Because I mentioned Eziekel 18:23 on Sunday evening in the wake of Bin Laden death, I managed to stir things a bit. I’ve had more time to process what I was feeling and experiencing (and yes, I cried again earlier this evening, as I read Jim Wallis’ response to this issue (www.huffingtonpost.com/jim-wallis/how-should-we-respond-to-bin-laden-death_b_…). No, I haven’t changed my mind. I don’t anticipate that I will. But watching several people on twitter and facebook throw out scripture to support whatever opinion they had was interesting and sometimes painful for me.
I do believe that all people, with good guidance, can come to understand scripture better, and certainly “as a whole”… knowing that while it’s hard to understand, it does not contradict itself. Just because I have been to seminary and perhaps have an understanding of proper exegesis a bit more than the person who hasn’t doesn’t mean I am smart or better or that everyone can’t understand, too. I am an educator at heart, and wish to respond to this verse (Ezekiel 18:24) which was one of several thrown out by those who oppose my view, after citing the verse just before it. I believe in the importance of taking his word seriously and thoughtfully
Sidebar: In case you aren’t sure of my view, here’s where I am at: while I am relieved Bin Laden was captured and is no longer a threat in the war on terror, I cannot, in good conscience, celebrate his death… because he is a lost soul. I tried to picture Jesus Christ in the crowds of people surrounding the White House and who gathered at Ground Zero, and I realized he wouldn’t be waving a flag, and chanting “U.S.A.” in celebration. Jesus taught us lessons in parables, and the parable of the Lost Sheep is one that first comes to mind. The Lord pursues us and wants us to come to know him, and he would leave the flock to find just one who is lost. What compassion and love! He wouldn’t rejoice over one who has rejected him, but would weep for his lost soul. Because I believe this, in no way means I discount God’s wrath. The two are simply not mutually exclusive. I can believe in his compassion and his justice without compromising the gospel. After all, Jesus’ very act of the cross proves my point.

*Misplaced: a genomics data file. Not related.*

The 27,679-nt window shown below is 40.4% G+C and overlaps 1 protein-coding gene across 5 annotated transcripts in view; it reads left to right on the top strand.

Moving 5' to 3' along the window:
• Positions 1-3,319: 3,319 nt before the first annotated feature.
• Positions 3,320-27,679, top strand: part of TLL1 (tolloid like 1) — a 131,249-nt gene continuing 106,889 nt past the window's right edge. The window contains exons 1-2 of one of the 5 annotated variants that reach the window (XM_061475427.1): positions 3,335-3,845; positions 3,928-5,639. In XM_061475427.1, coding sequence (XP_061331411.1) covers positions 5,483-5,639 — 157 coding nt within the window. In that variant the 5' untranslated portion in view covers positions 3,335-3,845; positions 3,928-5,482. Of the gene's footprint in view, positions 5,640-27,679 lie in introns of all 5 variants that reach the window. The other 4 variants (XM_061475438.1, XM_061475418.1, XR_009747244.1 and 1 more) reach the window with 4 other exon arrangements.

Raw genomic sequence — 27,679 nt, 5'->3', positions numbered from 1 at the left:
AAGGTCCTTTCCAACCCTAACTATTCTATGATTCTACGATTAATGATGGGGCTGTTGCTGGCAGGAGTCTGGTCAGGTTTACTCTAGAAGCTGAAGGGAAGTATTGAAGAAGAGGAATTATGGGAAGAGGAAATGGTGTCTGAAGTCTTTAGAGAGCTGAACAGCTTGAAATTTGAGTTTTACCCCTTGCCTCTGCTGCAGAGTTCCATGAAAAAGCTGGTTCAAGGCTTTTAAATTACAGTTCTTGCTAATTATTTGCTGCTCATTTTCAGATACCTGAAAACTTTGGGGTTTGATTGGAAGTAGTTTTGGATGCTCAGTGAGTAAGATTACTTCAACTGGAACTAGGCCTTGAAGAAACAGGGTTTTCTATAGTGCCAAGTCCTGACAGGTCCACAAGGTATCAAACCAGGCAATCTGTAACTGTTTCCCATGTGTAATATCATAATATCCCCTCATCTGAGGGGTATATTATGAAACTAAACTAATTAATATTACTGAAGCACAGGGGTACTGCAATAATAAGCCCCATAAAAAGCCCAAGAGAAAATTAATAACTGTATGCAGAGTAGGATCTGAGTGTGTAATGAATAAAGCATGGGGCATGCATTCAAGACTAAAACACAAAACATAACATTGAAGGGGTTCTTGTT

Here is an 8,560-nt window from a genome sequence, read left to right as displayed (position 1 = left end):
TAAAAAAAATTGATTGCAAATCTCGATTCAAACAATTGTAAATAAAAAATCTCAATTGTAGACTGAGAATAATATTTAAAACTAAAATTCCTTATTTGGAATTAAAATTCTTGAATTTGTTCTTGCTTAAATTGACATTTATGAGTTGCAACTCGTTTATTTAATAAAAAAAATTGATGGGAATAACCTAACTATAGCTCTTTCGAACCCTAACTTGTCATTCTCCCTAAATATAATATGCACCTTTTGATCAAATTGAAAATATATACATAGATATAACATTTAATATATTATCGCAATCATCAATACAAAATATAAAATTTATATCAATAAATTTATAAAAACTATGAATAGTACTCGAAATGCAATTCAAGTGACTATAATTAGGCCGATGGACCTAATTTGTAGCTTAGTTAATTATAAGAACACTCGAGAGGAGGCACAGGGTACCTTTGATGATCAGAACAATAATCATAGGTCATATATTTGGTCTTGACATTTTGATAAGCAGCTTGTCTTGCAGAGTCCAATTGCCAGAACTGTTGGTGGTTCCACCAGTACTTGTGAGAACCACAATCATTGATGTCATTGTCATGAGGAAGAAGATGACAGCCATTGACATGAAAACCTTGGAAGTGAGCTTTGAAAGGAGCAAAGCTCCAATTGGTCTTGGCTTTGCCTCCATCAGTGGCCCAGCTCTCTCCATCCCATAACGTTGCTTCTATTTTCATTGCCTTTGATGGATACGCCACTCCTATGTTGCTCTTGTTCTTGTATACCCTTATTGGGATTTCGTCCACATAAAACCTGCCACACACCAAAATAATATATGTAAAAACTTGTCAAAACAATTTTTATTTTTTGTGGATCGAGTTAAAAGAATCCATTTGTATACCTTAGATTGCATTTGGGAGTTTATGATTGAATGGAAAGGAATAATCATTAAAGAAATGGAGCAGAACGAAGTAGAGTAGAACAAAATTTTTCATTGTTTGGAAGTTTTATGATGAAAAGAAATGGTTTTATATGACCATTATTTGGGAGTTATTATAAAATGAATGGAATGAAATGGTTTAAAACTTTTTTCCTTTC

Ezekiel 18:24 says this:
But when a righteous person turns away from his righteousness and does injustice and does the same abominations that the wicked person does, shall he live? None of the righteous deeds that he has done shall be remembered; for the treachery of which he is guilty and the sin he has committed, for them he shall die.
In the case of this passage, the prophet Ezekiel is speaking of God’s judgement on Judah and Jerusalem. The city of Jerusalem fell in 586 B.C, and Ezekiel was sent to prophecy about the visions God gave him beginning in 593 B.C. Honestly – I find Ezekiel to be one of the most difficult books in the bible to understand. It’s hard to get through. It’s repetitive and sometimes confusing. But the more we know about its purpose (i.e. the original audience the book was written to, as well as the original audience that Ezekiel was speaking to) helps us comprehend it better.
At first glance, one would almost think this verse points to the Arminian view that a person can loose their salvation. And if you can loose your salvation, than it stands to reason you can earn your salvation. (Ephesians 2:8-9 tells us this isn’t how salvation works.) So where does the good comes from? Us? Nope. There are two reasons why this isn’t the case: First, there is no one righteous without the grace of God. We are born in sin (Psalm 51:5) and are only able to choose good because of his grace (Romans 2:15). Knowing this, we have to look at the verse a bit more to fully understand it, because as I said earlier, the Bible doesn’t contradict itself, so closer examination is necessary.
Here’s the kicker: Verse 21 and 22 consider the wicked person who then repents and lives rightly before God. Verse 24 considers the opposite scenario. Sandwiched between these is the central declaration of God’s “pleasure” (verse 23… the verse I cited) in repentance, and a denial that he has any pleasure in the death of the wicked. (My source here is the ESV study bible)
To further prove my argument from verse 23, (that the Lord doesn’t delight in the death of anyone), is Ezekiel 33:11:
Say to them, As I live, declares the Lord GOD, I have no pleasure in the death of the wicked, but that the wicked turn from his way and live; turn back, turn back from your evil ways, for why will you die, O house of Israel?
There is no way I could fully cover this topic, (I’m not smart enough!… and I have a life) but I hope this briefly illustrates the importance of not taking scripture out of context. And to close, I will also say that while this verse (24) does say that a wicked person will die, it STILL doesn’t support the idea that we can rejoice in such death. We are called to live lives that honor the Lord and reflect his image back to the world. If God doesn’t take pleasure in the death of the wicked, why on earth should I?